## Tuesday, May 26, 2009

### The Schrödinger Equation

Update: A corrected and improved version of this post is now up: http://behindtheguesses.blogspot.com/2009/06/schrodinger-equation-corrections.html

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notElon asked me to discuss, and to try and derive the Schrödinger equation, so I'll give it a shot. This derivation is partially based on Sakurai,[1] with some differences.

A brief walk through classical mechanics
Say we have a function of $f(x)$ and we want to translate it in space to a point $(x+a)$. To do this, we'll find a ``space translation'' operator $\mathcal{S}_a$ which, when applied to $f(x)$, gives $f(x+a)$. That is,
$f(x+a)=\mathcal{S}_{a} f(x)$
(1)
We'll expand $f(x+a)$ in a Taylor series:
$f(x+a)&=f(x)+a\frac{df(x)}{dx}+\frac{a^2}{2!}\frac{d^2f(x)}{dx^2}+\ldots$
$=\left[1+a\frac{d}{dx}+\frac{a^2}{2!}\frac{d^2}{dx^2}+\ldots\right]f(x)$
(2)
which can be simplified using the series expansion of the exponential1 to
$e^{\left[a\frac{d}{dx}\right]}f(x)$
(3)
from which we can conclude that
$\mathcal{S}_a=e^{\left[a\frac{d}{dx}\right]}$
(4)
If you do a similar thing with rotations around the $z$-axis, you'll find that the rotation operator is
$\mathcal{R}_\theta=e^{\theta L_z},$
(5)
where $L_z$ is the $z$-component of the angular momentum.

Comparing (4) and (5), we see that both have an exponential with a parameter (distance or angle) multiplied by something ($\frac{d}{dx}$ or $L$). We'll call the something the ``generator of the transformation.'' So, the generator of space translation is $\frac{d}{dx}$ and the generator of rotation is $L$. So, we'll write an arbitrary transformation operator $\mathcal{O}$ through a parameter $\alpha$ as
$\mathcal{O}_a=e^{\alpha G}$
(6)
where $G$ is the generator of this particular transformation.2 See [2] for an example with Lorentz transformations.

From classical to quantum
In classical dynamics, the time derivative of a quantity $f$ is given by the Poisson bracket:
$\frac{df}{dt}=\{f,H\}$
(7)
where $H$ is the classical Hamiltonian of the system and $\{\,\,,\,\}$ is shorthand for a messy equation.[3] In quantum mechanics this equation is replaced with
$\frac{df}{dt}=i\hbar[f,\mathcal{H}]$
(8)
where the square brackets signify a commutation relation and $\mathcal{H}$ is the quantum mechanical Hamiltonian.[4] This holds true for any quantity $f$, and $i\hbar$ is a number which commutes with everything, so we can argue that the quantum mechanical Hamiltonian operator is related to the classical Hamiltonian by
$H=i\hbar\mathcal{H} \Rightarrow \mathcal{H}=-i H/\hbar$
(9)
specifically.

Additionally, we can extend from here that any quantum operator $\mathcal{G}$ is written in terms of its classical counterpart $G$ by
$\mathcal{G}=-i G/\hbar.$
(10)

So, using (4) the quantum mechanical space translation operator is given by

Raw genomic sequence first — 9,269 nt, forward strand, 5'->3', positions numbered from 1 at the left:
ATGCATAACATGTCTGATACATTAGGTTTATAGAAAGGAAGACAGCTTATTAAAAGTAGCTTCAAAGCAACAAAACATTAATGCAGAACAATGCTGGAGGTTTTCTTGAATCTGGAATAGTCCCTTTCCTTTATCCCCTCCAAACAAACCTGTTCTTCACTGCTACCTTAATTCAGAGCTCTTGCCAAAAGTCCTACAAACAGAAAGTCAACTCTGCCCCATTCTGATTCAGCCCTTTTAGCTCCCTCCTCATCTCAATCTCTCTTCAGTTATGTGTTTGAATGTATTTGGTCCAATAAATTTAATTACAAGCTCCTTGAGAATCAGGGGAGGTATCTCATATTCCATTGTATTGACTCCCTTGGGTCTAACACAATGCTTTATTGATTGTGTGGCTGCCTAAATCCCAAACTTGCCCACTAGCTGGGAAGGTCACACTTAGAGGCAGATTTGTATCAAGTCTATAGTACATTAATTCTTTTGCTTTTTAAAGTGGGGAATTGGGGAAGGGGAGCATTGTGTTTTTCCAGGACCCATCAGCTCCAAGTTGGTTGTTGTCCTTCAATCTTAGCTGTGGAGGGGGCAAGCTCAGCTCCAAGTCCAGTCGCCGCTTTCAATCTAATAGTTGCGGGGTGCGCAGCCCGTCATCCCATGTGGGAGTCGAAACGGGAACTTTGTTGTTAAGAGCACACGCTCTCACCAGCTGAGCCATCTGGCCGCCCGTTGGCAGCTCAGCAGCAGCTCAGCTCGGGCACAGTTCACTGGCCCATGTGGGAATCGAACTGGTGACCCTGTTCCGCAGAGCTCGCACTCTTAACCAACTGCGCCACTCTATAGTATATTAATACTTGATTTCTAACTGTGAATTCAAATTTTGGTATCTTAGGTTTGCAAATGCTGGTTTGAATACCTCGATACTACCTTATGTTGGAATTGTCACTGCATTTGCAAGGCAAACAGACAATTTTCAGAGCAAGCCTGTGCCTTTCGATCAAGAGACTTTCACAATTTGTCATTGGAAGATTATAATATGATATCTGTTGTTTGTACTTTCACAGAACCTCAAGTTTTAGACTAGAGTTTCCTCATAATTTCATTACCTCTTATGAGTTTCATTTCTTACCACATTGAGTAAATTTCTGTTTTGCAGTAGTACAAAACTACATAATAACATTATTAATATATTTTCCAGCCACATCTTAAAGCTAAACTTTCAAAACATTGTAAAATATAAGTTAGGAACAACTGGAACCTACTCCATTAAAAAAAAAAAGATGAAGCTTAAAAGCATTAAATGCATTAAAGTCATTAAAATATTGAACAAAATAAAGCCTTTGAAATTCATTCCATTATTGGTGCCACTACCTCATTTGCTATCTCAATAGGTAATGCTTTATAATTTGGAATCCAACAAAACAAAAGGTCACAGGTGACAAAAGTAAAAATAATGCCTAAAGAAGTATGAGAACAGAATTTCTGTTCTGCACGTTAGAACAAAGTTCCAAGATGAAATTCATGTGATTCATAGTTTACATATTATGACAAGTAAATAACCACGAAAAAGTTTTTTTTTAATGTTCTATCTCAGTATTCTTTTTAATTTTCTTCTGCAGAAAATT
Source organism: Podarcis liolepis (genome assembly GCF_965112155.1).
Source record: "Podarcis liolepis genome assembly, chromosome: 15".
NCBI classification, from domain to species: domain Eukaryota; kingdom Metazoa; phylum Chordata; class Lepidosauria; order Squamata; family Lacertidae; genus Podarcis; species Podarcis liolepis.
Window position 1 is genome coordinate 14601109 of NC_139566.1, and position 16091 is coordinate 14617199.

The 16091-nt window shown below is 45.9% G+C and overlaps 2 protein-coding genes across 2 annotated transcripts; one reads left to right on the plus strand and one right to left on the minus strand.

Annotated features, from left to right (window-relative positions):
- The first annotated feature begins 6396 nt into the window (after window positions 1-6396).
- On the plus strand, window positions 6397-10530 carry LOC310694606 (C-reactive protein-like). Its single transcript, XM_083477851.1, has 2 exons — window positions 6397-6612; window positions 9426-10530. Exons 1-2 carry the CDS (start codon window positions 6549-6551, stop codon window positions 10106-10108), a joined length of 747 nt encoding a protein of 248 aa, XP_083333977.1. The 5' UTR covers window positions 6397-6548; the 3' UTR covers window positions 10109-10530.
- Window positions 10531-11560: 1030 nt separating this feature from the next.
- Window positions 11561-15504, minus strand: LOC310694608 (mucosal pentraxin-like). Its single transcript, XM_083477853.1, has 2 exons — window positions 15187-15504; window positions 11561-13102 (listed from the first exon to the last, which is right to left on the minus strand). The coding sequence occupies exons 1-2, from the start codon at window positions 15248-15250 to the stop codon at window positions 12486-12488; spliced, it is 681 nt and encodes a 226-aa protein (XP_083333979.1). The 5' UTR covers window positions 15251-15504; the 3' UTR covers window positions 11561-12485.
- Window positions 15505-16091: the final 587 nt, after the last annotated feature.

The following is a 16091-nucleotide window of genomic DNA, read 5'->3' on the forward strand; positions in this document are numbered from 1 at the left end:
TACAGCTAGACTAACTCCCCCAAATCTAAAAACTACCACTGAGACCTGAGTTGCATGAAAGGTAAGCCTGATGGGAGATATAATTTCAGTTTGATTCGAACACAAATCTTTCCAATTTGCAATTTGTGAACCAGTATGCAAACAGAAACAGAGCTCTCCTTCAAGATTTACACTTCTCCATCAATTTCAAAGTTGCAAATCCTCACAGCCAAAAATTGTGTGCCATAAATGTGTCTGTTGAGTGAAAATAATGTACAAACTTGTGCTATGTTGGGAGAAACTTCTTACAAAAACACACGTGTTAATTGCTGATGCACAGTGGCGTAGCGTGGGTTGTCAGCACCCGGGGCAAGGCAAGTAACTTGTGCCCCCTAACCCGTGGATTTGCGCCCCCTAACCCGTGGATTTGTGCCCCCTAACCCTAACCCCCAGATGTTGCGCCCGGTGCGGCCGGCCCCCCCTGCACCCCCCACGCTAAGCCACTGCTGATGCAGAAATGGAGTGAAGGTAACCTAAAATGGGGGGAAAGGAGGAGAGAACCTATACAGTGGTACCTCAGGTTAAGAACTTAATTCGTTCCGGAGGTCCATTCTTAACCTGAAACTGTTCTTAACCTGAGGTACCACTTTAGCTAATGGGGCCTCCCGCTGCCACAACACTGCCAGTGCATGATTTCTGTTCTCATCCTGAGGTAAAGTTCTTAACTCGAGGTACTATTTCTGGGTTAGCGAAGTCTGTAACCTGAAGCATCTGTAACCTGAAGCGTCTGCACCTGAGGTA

$\mathcal{S}_a=e^{\left[-i\frac{a}{\hbar}\frac{d}{dx}\right]}$
(11)
and, using (5), the rotation operator by
$\mathcal{R}_\theta=e^{-i\frac{\theta}{\hbar} L_z}$
(12)
or, from (6) any arbitrary (unitary) transformation, $\mathcal{U}$, can be written as
$\mathcal{U}=e^{-i \frac{\alpha}{\hbar} G},$
(13)
where $G$ is (an Hermitian operator and is) the classical generator of the transformation.

Time translation of a quantum state
Consider a quantum state at time $t$ described by the wavefunction $\psi(\vec{r},t)$. To see how the state changes with time, we want to find a ``time-translation'' operator $\mathcal{T}_{\Delta t}$ which, when applied to the state $\psi(\vec{r},t)$, will give $\psi(\vec{r},t+\Delta t)$. That is,
$\psi(\vec{r},t+\Delta t)=\mathcal{T}_{\Delta t}\psi(\vec{r},t).$
(14)
From our previous discussion we know that if we know the classical generator of time translation we can write $\mathcal{T}$ using (13). Well, classically, the generator of time translations is the Hamiltonian![5] So we can write
$\mathcal{T}_{\Delta t}=e^{-i \frac{\Delta t}{\hbar} H}$
(15)
and (14) becomes
$\psi(\vec{r},t+\Delta t)=e^{-i \frac{\Delta t}{\hbar} H}\,\psi(\vec{r},t).$
(16)

This holds true for any time translation, so we'll consider a small time translation and expand (16) using a Taylor expansion3 dropping all quadratic and higher terms:
$\psi(\vec{r},t+\Delta t)\approx\left[1-i\frac{\Delta t}{\hbar}H+\ldots \right]\psi(\vec{r},t)$
(17)
Moving things around gives
$H\psi(\vec{r},t)=i\hbar\left[\frac{\psi(\vec{r},t+\Delta t)-\psi(\vec{r},t)}{\Delta t}\right]$
(18)
In the limit $\Delta t\rightarrow 0$ the righthand side becomes a partial derivative giving the Schrödinger equation
$H\psi(\vec{r},t)=i\hbar\frac{\partial \psi(\vec{r},t)}{\partial t}$
(19)

For a system with conserved total energy, the classical Hamiltonian is the total energy
$H=\frac{\vec{p}\,^2}{2m}+V$
(20)
which, making the substitution for quantum mechanical momentum $\vec{p}=i\hbar\nabla$ and substituting into (19) gives the familiar differential equation form of the Schrödinger equation
$-\frac{\hbar^2}{2m}\nabla^2\psi(\vec{r},t)+V\psi(\vec{r},t)=i\hbar\frac{\partial \psi(\vec{r},t)}{\partial t}$
(21)

References
[1] J.J. Sakurai. Modern Quantum Mechanics. Addison-Wesley, San Francisco, CA, revised edition, 1993.
[2] J.D. Jackson. Classical Electrodynamics. John Wiley & Sons, Inc., 3rd edition, 1998.
[3] L.D. Landau and E.M. Lifshitz. Mechanics. Pergamon Press, Oxford, UK.
[4] L.D. Landau and E.M. Lifshitz. Quantum Mechanics. Butterworth-Heinemann, Oxford, UK.
[5] H. Goldstein, C. Poole, and J. Safko. Classical Mechanics. Cambridge University Press, San Francisco, CA, 3rd edition, 2002.

1 $e^x=\sum_{n=0}^{\infty} \frac{x^n}{n!}=1+x+\frac{x^2}{2!}+\ldots$
2 There are other ways to do this, differing by factors of $i$ in the definition of the generators and in the construction of the exponential, but I'm sticking with this one for now.
3 Kind of the reverse of how we got to this whole exponential notation in the first place...